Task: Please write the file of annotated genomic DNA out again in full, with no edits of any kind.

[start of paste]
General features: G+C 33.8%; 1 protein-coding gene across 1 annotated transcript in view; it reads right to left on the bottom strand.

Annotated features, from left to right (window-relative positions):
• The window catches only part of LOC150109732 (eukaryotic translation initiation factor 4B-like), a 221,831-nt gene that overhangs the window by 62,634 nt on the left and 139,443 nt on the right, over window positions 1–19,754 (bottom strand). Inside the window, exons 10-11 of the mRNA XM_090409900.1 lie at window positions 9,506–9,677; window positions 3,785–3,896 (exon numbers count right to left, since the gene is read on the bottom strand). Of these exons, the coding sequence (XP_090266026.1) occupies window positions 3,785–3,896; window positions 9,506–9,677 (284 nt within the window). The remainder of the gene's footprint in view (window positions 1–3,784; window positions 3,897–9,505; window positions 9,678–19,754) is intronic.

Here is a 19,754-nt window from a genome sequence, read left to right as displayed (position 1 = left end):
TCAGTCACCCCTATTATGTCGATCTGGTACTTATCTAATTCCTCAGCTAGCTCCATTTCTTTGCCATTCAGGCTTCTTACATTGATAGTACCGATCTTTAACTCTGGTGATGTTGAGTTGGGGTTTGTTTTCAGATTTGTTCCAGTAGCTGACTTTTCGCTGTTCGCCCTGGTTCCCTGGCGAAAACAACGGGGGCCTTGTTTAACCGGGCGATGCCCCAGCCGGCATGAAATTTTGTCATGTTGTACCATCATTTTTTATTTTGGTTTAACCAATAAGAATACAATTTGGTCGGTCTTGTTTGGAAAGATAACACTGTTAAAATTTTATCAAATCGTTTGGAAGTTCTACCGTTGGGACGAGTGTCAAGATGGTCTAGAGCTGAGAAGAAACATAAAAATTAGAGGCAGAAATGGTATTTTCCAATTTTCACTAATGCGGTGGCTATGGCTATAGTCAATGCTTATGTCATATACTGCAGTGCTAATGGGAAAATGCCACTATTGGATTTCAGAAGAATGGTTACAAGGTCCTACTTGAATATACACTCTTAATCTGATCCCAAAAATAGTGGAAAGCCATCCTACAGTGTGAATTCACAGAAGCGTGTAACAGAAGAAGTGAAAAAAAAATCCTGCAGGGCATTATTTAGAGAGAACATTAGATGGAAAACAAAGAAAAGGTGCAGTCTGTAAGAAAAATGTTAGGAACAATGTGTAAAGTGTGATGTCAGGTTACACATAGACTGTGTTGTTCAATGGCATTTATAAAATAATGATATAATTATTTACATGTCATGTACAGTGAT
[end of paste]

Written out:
General features: G+C 33.8%; 1 protein-coding gene across 1 annotated transcript in view; it reads right to left on the bottom strand.

Annotated features, from left to right (window-relative positions):
• The window catches only part of LOC150109732 (eukaryotic translation initiation factor 4B-like), a 221,831-nt gene that overhangs the window by 62,634 nt on the left and 139,443 nt on the right, over window positions 1–19,754 (bottom strand). Inside the window, exons 10-11 of the mRNA XM_090409900.1 lie at window positions 9,506–9,677; window positions 3,785–3,896 (exon numbers count right to left, since the gene is read on the bottom strand). Of these exons, the coding sequence (XP_090266026.1) occupies window positions 3,785–3,896; window positions 9,506–9,677 (284 nt within the window). The remainder of the gene's footprint in view (window positions 1–3,784; window positions 3,897–9,505; window positions 9,678–19,754) is intronic.

Here is a 19,754-nt window from a genome sequence, read left to right as displayed (position 1 = left end):
TCAGTCACCCCTATTATGTCGATCTGGTACTTATCTAATTCCTCAGCTAGCTCCATTTCTTTGCCATTCAGGCTTCTTACATTGATAGTACCGATCTTTAACTCTGGTGATGTTGAGTTGGGGTTTGTTTTCAGATTTGTTCCAGTAGCTGACTTTTCGCTGTTCGCCCTGGTTCCCTGGCGAAAACAACGGGGGCCTTGTTTAACCGGGCGATGCCCCAGCCGGCATGAAATTTTGTCATGTTGTACCATCATTTTTTATTTTGGTTTAACCAATAAGAATACAATTTGGTCGGTCTTGTTTGGAAAGATAACACTGTTAAAATTTTATCAAATCGTTTGGAAGTTCTACCGTTGGGACGAGTGTCAAGATGGTCTAGAGCTGAGAAGAAACATAAAAATTAGAGGCAGAAATGGTATTTTCCAATTTTCACTAATGCGGTGGCTATGGCTATAGTCAATGCTTATGTCATATACTGCAGTGCTAATGGGAAAATGCCACTATTGGATTTCAGAAGAATGGTTACAAGGTCCTACTTGAATATACACTCTTAATCTGATCCCAAAAATAGTGGAAAGCCATCCTACAGTGTGAATTCACAGAAGCGTGTAACAGAAGAAGTGAAAAAAAAATCCTGCAGGGCATTATTTAGAGAGAACATTAGATGGAAAACAAAGAAAAGGTGCAGTCTGTAAGAAAAATGTTAGGAACAATGTGTAAAGTGTGATGTCAGGTTACACATAGACTGTGTTGTTCAATGGCATTTATAAAATAATGATATAATTATTTACATGTCATGTACAGTGAT